"Seventy-plus officers?" he said. "What else was going on at that time in the community that you needed to be at a party of students getting ready to graduate?"

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Europe
11:37 am
Wed May 8, 2013

In France, A Renewed Push To Return Art Looted By Nazis

A photo taken by the Nazis during World War II shows a room filled with stolen art at the Jeu de Paume museum in Paris. Using improved technology and the Internet, the French government is making a renewed push to track down the rightful owners of art looted by the Nazis.
Courtesy of Archives des Musees Nationaux A Paris

Originally published on Wed May 8, 2013 9:55 pm

During World War II, the Nazis plundered tens of thousands of works of art from the private collections of European Jews, many living in France. About 75 percent of the artwork that came back to France from Germany at the end of the war has been returned to their rightful owners.

But there are still approximately 2,000 art objects that remain unclaimed. The French government has now begun one of its most extensive efforts ever to find the heirs and return the art.

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13.7: Cosmos And Culture
11:30 am
Wed May 8, 2013

Portrait Of A Physicist As A Young Man

Quantum entanglement: a little bit like dancing twins connected by unseen forces.
iStockphoto.com

Originally published on Mon May 13, 2013 9:42 am

When I was starting my PhD studies at King's College London, I had the opportunity to meet the famous physicist John Bell. His work established that quantum mechanics — and the bizarre kind of reality it entails — happens to be the way the world is. My conversation with Bell says a lot about how the physics community at large deals with the strange predictions from quantum mechanics. It's mostly with a combination of forced indifference and fear.

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Movie Reviews
11:30 am
Wed May 8, 2013

Natalie Maines: A Country-Music Rebel Rocks On Her Own

Natalie Maines, former singer for the Dixie Chicks, placed the group at the center of controversy in 2003, when she publicly criticized George W. Bush's decision to invade Iraq.
Danny Clinch Courtesy of the artist

Originally published on Wed May 8, 2013 3:06 pm

Natalie Maines doesn't hesitate to make audacious moves, and wresting away "Mother" — Roger Waters' hymn to oppressive maternal authority figures from Pink Floyd — is the biggest one on her first solo album. Maines takes the "Mother" from Pink Floyd's The Wall and deconstructs it, emotional brick by emotional brick.

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The Two-Way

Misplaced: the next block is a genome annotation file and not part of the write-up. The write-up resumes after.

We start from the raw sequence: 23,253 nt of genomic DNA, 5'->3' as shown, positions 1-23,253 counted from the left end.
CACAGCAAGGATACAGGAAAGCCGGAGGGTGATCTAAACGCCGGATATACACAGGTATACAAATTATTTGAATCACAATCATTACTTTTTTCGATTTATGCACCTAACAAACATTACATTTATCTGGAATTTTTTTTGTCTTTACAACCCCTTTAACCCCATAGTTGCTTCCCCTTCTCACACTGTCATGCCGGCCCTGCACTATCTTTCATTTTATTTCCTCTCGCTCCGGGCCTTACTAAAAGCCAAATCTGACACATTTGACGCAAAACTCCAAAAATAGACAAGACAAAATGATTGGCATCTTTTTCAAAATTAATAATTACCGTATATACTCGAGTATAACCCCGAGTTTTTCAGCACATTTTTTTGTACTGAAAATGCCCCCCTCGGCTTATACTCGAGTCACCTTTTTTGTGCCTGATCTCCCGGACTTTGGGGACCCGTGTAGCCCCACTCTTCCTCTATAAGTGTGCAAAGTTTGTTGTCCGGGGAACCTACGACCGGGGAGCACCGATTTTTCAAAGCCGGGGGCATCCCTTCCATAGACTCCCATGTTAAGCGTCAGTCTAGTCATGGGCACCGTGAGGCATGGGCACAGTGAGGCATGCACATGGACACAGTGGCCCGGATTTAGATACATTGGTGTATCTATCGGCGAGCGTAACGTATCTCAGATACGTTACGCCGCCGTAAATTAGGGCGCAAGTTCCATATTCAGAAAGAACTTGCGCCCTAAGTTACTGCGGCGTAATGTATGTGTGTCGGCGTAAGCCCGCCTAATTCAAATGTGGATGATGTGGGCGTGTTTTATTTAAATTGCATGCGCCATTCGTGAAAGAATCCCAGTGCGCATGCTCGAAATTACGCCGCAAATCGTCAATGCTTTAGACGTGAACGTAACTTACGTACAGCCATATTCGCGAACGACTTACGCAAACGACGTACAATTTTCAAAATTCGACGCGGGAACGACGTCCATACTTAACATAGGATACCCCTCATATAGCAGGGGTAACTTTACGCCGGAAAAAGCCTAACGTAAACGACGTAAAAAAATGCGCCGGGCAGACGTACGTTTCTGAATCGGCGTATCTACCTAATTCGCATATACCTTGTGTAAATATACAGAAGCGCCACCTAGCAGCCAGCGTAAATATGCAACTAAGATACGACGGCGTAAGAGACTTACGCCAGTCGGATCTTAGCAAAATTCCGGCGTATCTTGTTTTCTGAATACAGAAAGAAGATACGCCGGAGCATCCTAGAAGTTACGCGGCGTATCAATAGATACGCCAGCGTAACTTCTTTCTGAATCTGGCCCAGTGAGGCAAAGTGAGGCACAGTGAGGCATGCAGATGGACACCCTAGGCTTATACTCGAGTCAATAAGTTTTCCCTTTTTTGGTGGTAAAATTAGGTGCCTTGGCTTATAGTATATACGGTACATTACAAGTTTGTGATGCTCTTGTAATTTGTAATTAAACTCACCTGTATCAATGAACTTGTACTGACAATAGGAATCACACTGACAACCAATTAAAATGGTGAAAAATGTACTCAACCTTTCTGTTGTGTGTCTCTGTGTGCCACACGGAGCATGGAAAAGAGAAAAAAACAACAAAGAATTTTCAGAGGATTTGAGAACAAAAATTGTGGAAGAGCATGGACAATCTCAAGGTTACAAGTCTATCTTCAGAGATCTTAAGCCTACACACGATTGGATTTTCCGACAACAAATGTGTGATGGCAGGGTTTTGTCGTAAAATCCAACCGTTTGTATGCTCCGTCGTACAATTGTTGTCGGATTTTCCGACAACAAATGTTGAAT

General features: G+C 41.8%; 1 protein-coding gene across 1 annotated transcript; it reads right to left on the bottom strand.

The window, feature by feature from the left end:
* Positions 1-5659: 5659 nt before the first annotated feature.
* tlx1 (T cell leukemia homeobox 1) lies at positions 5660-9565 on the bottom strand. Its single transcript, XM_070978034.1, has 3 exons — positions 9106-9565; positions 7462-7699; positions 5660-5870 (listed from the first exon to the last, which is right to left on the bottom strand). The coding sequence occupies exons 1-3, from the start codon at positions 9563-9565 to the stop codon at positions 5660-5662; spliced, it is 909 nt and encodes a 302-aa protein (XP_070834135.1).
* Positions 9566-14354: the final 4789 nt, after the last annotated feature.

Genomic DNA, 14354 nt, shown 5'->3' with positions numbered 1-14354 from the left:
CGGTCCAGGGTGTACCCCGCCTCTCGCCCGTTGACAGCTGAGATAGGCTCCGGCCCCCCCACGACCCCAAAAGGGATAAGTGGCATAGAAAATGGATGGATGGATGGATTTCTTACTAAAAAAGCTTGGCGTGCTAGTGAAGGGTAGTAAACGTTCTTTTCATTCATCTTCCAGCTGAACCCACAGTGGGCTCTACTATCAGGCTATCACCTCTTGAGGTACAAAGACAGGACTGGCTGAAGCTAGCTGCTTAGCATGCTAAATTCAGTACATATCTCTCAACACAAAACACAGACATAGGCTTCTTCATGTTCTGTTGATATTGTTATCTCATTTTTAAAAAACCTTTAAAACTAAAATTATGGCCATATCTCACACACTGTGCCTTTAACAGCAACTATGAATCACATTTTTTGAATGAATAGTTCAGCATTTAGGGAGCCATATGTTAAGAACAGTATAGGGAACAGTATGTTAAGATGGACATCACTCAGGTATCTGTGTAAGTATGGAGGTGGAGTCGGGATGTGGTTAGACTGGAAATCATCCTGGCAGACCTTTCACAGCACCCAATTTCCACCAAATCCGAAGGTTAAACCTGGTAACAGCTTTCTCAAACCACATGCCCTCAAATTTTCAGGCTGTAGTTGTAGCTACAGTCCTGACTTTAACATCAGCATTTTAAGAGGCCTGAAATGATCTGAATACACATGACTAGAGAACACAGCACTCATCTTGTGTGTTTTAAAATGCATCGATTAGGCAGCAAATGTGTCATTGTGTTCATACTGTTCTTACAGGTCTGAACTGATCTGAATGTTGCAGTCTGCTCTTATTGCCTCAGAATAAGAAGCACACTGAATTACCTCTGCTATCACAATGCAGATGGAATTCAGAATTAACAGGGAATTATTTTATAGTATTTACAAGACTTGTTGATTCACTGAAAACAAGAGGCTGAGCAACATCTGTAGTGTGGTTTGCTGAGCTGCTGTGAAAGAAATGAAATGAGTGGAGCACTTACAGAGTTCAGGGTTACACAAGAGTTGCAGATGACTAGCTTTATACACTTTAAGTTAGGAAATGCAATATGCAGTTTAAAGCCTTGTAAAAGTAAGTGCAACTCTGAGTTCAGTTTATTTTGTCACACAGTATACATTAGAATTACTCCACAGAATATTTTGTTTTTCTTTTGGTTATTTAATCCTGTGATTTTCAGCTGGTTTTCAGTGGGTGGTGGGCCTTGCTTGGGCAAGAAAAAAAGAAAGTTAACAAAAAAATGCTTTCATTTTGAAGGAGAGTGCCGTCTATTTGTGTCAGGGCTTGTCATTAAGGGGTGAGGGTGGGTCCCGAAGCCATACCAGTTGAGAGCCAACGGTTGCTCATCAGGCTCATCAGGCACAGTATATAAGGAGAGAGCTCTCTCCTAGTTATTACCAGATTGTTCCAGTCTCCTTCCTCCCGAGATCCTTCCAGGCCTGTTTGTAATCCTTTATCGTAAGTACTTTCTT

11:23 am
Wed May 8, 2013

Alex Ferguson: A Legendary Manager For An Iconic Franchise

Manchester United manager Alex Ferguson celebrates after his team wins the English Premier League at Blackburn, England, on May 14, 2011.
Tim Hales AP

Originally published on Wed May 8, 2013 5:55 pm

The resignation of veteran Manchester United manager Alex Ferguson is an event causing ripples that go way beyond the island where the Scotsman spent his long and illustrious career.

Walk into a bar pretty much anywhere from Buenos Aires to Bangkok, mention Ferguson or his star-studded team of Red Devils, and you can be sure of a lively conversation — and perhaps a heated argument.

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The Two-Way
11:12 am
Wed May 8, 2013

Kurdish Militants Begin Historic Withdrawal From Turkey

Today marks the beginning of the pullback of thousands of militant PKK fighters from Turkey back to Kurdish-controlled northern Iraq. It's an important milestone in a delicate effort to end nearly three decades of bloodshed that have killed an estimated 35,000 people since 1984.

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Krulwich Wonders...
10:48 am
Wed May 8, 2013

Wildlife That Isn't Wild And Isn't Alive

YouTube

Originally published on Wed May 8, 2013 2:33 pm

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Shots - Health News
9:50 am
Wed May 8, 2013

Medicare Pulls Back Curtain On Hospital Bills

Average hospital charges for a major joint replacement, such as an artificial hip, vary widely, as this map from the federal Centers for Medicare & Medicaid Services shows.
HHS

Originally published on Thu May 9, 2013 8:28 am

When it comes to health care, the biggest of the big data are all about Medicare.

So, it's kind of a BIG deal when the government releases what individual hospitals charge Medicare — and what they actually get paid — for the most common diagnoses and treatments.

In a first, the Centers for Medicare and Medicaid Services made those figures from more than 3,000 hospitals public Wednesday.